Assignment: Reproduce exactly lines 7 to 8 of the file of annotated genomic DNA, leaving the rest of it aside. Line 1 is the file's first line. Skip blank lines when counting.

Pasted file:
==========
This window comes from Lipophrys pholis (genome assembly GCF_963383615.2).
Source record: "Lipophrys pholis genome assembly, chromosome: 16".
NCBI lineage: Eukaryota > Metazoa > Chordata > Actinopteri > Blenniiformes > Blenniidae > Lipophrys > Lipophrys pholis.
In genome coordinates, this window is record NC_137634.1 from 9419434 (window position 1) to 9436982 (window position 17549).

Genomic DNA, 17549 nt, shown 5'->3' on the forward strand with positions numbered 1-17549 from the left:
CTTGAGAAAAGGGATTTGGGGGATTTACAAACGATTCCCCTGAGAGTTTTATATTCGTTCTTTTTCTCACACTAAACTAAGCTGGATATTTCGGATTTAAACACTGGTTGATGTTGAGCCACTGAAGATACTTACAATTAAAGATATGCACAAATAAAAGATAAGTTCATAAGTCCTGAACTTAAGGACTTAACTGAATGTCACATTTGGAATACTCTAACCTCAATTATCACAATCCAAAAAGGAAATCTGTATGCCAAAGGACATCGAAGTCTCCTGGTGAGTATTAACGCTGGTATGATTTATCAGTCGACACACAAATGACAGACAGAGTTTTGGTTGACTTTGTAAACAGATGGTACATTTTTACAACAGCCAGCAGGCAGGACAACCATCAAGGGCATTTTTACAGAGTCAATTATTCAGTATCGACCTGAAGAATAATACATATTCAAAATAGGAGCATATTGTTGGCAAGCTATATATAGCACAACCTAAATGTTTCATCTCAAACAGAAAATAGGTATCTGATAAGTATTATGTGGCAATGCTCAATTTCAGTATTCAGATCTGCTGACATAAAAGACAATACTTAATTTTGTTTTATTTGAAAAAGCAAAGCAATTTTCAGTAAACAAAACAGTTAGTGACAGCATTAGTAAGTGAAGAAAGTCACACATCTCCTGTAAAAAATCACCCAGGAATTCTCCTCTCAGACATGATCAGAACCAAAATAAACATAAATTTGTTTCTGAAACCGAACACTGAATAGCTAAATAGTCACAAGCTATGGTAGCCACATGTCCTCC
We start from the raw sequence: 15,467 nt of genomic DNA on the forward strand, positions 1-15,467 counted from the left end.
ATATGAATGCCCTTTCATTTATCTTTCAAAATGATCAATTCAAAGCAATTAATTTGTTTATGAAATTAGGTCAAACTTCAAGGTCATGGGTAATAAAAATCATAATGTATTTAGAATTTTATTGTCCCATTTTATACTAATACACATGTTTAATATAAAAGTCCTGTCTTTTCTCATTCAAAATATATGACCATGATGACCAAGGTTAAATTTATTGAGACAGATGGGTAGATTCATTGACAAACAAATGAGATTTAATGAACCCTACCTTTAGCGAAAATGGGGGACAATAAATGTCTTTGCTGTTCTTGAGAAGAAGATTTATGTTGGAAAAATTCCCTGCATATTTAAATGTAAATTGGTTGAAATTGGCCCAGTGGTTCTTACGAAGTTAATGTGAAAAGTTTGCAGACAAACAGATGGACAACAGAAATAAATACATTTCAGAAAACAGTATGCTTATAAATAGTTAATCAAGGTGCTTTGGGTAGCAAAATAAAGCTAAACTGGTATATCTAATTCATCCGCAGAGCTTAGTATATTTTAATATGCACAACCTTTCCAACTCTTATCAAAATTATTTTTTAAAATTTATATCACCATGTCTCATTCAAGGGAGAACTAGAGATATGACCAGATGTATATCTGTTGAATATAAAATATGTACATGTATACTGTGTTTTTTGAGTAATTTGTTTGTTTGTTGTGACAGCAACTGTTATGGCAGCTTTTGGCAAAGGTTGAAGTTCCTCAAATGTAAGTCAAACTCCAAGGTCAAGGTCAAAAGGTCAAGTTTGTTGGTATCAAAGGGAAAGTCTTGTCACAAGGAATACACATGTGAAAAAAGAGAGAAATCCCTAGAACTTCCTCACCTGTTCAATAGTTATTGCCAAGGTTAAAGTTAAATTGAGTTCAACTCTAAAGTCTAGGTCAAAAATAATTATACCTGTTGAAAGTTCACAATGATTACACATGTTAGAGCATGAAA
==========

We start from the raw sequence: 15,467 nt of genomic DNA on the forward strand, positions 1-15,467 counted from the left end.
ATATGAATGCCCTTTCATTTATCTTTCAAAATGATCAATTCAAAGCAATTAATTTGTTTATGAAATTAGGTCAAACTTCAAGGTCATGGGTAATAAAAATCATAATGTATTTAGAATTTTATTGTCCCATTTTATACTAATACACATGTTTAATATAAAAGTCCTGTCTTTTCTCATTCAAAATATATGACCATGATGACCAAGGTTAAATTTATTGAGACAGATGGGTAGATTCATTGACAAACAAATGAGATTTAATGAACCCTACCTTTAGCGAAAATGGGGGACAATAAATGTCTTTGCTGTTCTTGAGAAGAAGATTTATGTTGGAAAAATTCCCTGCATATTTAAATGTAAATTGGTTGAAATTGGCCCAGTGGTTCTTACGAAGTTAATGTGAAAAGTTTGCAGACAAACAGATGGACAACAGAAATAAATACATTTCAGAAAACAGTATGCTTATAAATAGTTAATCAAGGTGCTTTGGGTAGCAAAATAAAGCTAAACTGGTATATCTAATTCATCCGCAGAGCTTAGTATATTTTAATATGCACAACCTTTCCAACTCTTATCAAAATTATTTTTTAAAATTTATATCACCATGTCTCATTCAAGGGAGAACTAGAGATATGACCAGATGTATATCTGTTGAATATAAAATATGTACATGTATACTGTGTTTTTTGAGTAATTTGTTTGTTTGTTGTGACAGCAACTGTTATGGCAGCTTTTGGCAAAGGTTGAAGTTCCTCAAATGTAAGTCAAACTCCAAGGTCAAGGTCAAAAGGTCAAGTTTGTTGGTATCAAAGGGAAAGTCTTGTCACAAGGAATACACATGTGAAAAAAGAGAGAAATCCCTAGAACTTCCTCACCTGTTCAATAGTTATTGCCAAGGTTAAAGTTAAATTGAGTTCAACTCTAAAGTCTAGGTCAAAAATAATTATACCTGTTGAAAGTTCACAATGATTACACATGTTAGAGCATGAAA